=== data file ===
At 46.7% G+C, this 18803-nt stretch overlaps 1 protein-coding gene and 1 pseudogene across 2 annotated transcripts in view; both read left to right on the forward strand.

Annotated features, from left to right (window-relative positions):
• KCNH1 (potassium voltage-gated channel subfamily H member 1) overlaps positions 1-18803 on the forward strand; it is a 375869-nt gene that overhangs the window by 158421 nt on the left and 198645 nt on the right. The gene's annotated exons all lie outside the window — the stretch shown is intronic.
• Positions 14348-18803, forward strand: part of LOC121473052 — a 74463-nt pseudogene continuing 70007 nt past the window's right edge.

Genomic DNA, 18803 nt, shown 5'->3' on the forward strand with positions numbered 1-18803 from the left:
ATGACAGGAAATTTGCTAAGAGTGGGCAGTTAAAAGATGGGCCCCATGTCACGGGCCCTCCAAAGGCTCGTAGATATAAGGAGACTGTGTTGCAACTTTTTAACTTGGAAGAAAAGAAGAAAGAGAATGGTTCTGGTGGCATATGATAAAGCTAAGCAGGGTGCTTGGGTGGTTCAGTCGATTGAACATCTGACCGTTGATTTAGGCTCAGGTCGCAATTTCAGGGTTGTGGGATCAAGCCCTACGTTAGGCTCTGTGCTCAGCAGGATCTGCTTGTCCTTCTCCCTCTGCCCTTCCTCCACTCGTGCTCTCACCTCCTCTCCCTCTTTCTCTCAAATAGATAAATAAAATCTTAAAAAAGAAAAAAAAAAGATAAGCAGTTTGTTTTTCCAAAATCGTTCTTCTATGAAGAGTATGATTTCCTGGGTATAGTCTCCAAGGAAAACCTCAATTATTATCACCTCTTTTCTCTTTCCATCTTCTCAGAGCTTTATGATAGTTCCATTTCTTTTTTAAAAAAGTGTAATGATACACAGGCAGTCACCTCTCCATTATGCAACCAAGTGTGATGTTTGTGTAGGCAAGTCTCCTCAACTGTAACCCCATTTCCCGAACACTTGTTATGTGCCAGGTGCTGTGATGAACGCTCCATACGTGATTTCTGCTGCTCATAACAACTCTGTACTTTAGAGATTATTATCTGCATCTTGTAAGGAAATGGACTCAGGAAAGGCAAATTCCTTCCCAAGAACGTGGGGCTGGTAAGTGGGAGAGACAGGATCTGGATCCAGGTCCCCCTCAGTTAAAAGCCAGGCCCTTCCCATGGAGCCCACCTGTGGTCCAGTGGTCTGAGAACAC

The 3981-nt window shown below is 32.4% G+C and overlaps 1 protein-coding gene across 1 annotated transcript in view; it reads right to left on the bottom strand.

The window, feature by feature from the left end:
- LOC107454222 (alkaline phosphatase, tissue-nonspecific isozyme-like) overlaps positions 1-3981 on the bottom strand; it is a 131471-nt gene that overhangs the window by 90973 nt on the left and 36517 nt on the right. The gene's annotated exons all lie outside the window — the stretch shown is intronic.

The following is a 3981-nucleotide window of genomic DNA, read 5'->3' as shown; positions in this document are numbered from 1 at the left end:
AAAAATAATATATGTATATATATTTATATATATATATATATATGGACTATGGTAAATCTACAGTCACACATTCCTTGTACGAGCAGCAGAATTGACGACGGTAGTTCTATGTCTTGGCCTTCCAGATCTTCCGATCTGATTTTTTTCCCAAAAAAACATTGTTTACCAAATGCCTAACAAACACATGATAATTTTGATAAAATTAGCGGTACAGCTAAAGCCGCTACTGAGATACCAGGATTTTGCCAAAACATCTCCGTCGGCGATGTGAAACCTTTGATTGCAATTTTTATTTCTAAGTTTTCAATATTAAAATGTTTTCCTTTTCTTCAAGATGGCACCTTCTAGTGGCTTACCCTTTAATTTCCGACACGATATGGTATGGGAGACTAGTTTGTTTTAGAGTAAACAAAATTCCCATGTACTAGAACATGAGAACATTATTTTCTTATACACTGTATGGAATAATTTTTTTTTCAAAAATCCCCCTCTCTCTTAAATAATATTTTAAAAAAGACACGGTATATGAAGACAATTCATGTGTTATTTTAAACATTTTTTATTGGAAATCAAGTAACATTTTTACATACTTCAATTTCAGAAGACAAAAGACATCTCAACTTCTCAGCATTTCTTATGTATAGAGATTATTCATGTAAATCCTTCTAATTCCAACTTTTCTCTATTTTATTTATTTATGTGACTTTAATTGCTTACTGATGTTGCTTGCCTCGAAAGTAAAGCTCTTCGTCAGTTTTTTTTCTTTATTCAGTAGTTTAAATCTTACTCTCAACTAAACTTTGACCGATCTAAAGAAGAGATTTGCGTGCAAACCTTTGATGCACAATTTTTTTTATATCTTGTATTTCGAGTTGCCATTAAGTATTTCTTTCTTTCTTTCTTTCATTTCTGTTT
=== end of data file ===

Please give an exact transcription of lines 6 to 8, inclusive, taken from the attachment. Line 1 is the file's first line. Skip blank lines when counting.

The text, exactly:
ATGACAGGAAATTTGCTAAGAGTGGGCAGTTAAAAGATGGGCCCCATGTCACGGGCCCTCCAAAGGCTCGTAGATATAAGGAGACTGTGTTGCAACTTTTTAACTTGGAAGAAAAGAAGAAAGAGAATGGTTCTGGTGGCATATGATAAAGCTAAGCAGGGTGCTTGGGTGGTTCAGTCGATTGAACATCTGACCGTTGATTTAGGCTCAGGTCGCAATTTCAGGGTTGTGGGATCAAGCCCTACGTTAGGCTCTGTGCTCAGCAGGATCTGCTTGTCCTTCTCCCTCTGCCCTTCCTCCACTCGTGCTCTCACCTCCTCTCCCTCTTTCTCTCAAATAGATAAATAAAATCTTAAAAAAGAAAAAAAAAAGATAAGCAGTTTGTTTTTCCAAAATCGTTCTTCTATGAAGAGTATGATTTCCTGGGTATAGTCTCCAAGGAAAACCTCAATTATTATCACCTCTTTTCTCTTTCCATCTTCTCAGAGCTTTATGATAGTTCCATTTCTTTTTTAAAAAAGTGTAATGATACACAGGCAGTCACCTCTCCATTATGCAACCAAGTGTGATGTTTGTGTAGGCAAGTCTCCTCAACTGTAACCCCATTTCCCGAACACTTGTTATGTGCCAGGTGCTGTGATGAACGCTCCATACGTGATTTCTGCTGCTCATAACAACTCTGTACTTTAGAGATTATTATCTGCATCTTGTAAGGAAATGGACTCAGGAAAGGCAAATTCCTTCCCAAGAACGTGGGGCTGGTAAGTGGGAGAGACAGGATCTGGATCCAGGTCCCCCTCAGTTAAAAGCCAGGCCCTTCCCATGGAGCCCACCTGTGGTCCAGTGGTCTGAGAACAC

The 3981-nt window shown below is 32.4% G+C and overlaps 1 protein-coding gene across 1 annotated transcript in view; it reads right to left on the bottom strand.

The window, feature by feature from the left end: